There was an unfortunate event with a reader, who happens to be my uncle. He commented on the intelligent level of this teacher and generalized it into many teachers. I could launch into a rant here, but I received no less than 60 emails and blog comments from friends and  strangers who are, know or love a teacher. My blogger friend SD, came to my rescue like the superhero he is and eloquently defended teachers. There are a few sad facts that surround this controversy.

1. I come from a long and prestigious line of Teachers (my Dad and my beloved Great Grandma) who, in my humble opinion are the finest teachers to ever grace a classroom. (I will explain later what makes a great teacher)

2. Betrayal by a family member is hurtful and shocking. Although I do not feel slighted personally, I truly felt I needed to defend the honor of my colleagues, Father, Gram and every other teacher who made a difference to someone.

3. Intelligence is not the measure of how much information you can store in your head (because I would win that in a kickass Trivial Pursuit game). Intelligence is the ability to acquire and apply knowledge. Having knowledge doesn’t do anyone any good if you are not a critical thinker. Knowing fire is hot is useful on a science quiz. Using fire as an element in your plan for world domination is intelligence.

I heard a voice echo in my head during my swim today. It was the voice of the finest teacher I know, my dad. Take the High Road Robyn. So I am.

Let’s talk about Job qualifications both spoken and unspoken in a job interview for the position of Elementary School Teacher. This applies to most of the people I work with except me and my team. We are Early Education, that falls under a different category. See…we have learned something new already!

To be a Teacher in Alberta (I cannot speak to other provinces, states or countries – I am a prairie girl) You must posses a valid teaching certificate issued by Alberta Education – this is the government of Alberta. They are bossy and have rules. One of those rules are to receive this accreditation – yes ACCREDITATION – you must have a minimum 4 year bachelor of education degree or B.Ed. from an accredited University, not college, not technical institute, not an on-line diploma from Sally Struthers. To receive this degree you must have done reasonably well in high school, apply to the university and give them all your money.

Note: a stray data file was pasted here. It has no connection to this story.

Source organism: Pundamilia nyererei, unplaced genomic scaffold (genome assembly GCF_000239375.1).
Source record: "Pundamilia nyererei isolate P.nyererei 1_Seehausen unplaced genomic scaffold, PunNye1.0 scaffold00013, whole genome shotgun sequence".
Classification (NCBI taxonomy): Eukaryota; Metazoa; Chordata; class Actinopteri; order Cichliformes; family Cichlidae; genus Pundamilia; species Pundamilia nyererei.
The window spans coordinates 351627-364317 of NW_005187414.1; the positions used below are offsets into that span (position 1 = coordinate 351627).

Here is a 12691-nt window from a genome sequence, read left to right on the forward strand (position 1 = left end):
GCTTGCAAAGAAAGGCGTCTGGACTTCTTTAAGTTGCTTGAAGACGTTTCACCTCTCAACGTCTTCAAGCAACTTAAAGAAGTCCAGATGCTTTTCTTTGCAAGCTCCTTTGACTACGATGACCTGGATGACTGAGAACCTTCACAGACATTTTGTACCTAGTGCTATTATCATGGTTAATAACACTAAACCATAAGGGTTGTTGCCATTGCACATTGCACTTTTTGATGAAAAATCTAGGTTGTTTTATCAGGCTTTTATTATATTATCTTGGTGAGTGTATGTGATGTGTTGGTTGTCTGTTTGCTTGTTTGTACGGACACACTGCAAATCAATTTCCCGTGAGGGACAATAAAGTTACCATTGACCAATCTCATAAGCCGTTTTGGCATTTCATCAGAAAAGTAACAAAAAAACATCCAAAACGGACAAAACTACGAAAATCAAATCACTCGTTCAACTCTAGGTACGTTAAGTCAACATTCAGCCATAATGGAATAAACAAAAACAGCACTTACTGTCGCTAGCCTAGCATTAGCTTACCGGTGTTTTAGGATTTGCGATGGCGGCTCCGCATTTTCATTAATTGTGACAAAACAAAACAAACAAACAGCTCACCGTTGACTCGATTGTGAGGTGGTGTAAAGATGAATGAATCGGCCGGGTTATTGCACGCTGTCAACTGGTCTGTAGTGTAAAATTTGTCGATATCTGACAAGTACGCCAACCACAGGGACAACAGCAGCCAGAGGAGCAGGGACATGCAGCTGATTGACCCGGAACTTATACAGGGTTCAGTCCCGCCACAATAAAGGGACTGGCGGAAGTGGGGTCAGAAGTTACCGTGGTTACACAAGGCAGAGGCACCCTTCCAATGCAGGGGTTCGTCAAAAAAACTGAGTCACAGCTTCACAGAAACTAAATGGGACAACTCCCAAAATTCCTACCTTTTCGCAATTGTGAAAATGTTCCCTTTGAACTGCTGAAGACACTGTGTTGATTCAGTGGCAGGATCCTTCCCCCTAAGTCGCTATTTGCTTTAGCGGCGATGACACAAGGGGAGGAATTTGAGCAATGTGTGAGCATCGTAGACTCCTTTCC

Now, the University does not care which degree program you apply for, but they do care if you don’t pay. It is pretty much the same cost for a B.Ed as a B.Com. Thus when a teacher graduates, they are called a PROFESSIONAL. I know! Now you learned another new thing! Professionals range from Doctors to Lawyers, to Pharmacists to Compliance Officers. All over the country, these professionals are regarded with respect from peers and clients with the exception of the Lawyers and that is for other reasons, but lawyers work their asses off, as do teachers. Yet the average teacher in Alberta makes $50, 000. Lawyers make way more. Remember, professionals do not get overtime. They are salary.

To get a school board to even LOOK at your resume, you have to have an excellent teacher practicum, done volunteer work and a pile of substitute teaching gigs. Those are NOT PLEASANT people! Then they ask you the scariest possible scenario to see how you would handle it. You pass or you fail – none of this no zeros allowed crap because this is the real world!

Once you are installed in a school, you get you room, your list of children. This is is a minimum of 27. There are bright kids, average kids, special needs kids and the dreaded behaviour kids who ALWAYS end up being my favorites. If you are lucky you get an assistant, but you must have a special circumstances to qualify for that. Then Alberta Curriculum sends you the course requirements for the year. Everything you must cover for these children to pass into the next grade. At no point in time was your intelligence ever in question. These people know you can write papers, answers questions, ask thoughtful questions, problem solve, and follow directions. No one ever gives a Doctor an IQ test before he opens up his private practice. It is ASSUMED he/she knows what he/she is doing.

Then why are teachers expected to know every tiny bit of knowledge available to the human race?

If you expect that from a teacher, you had the worst school experience ever and I am sorry for you.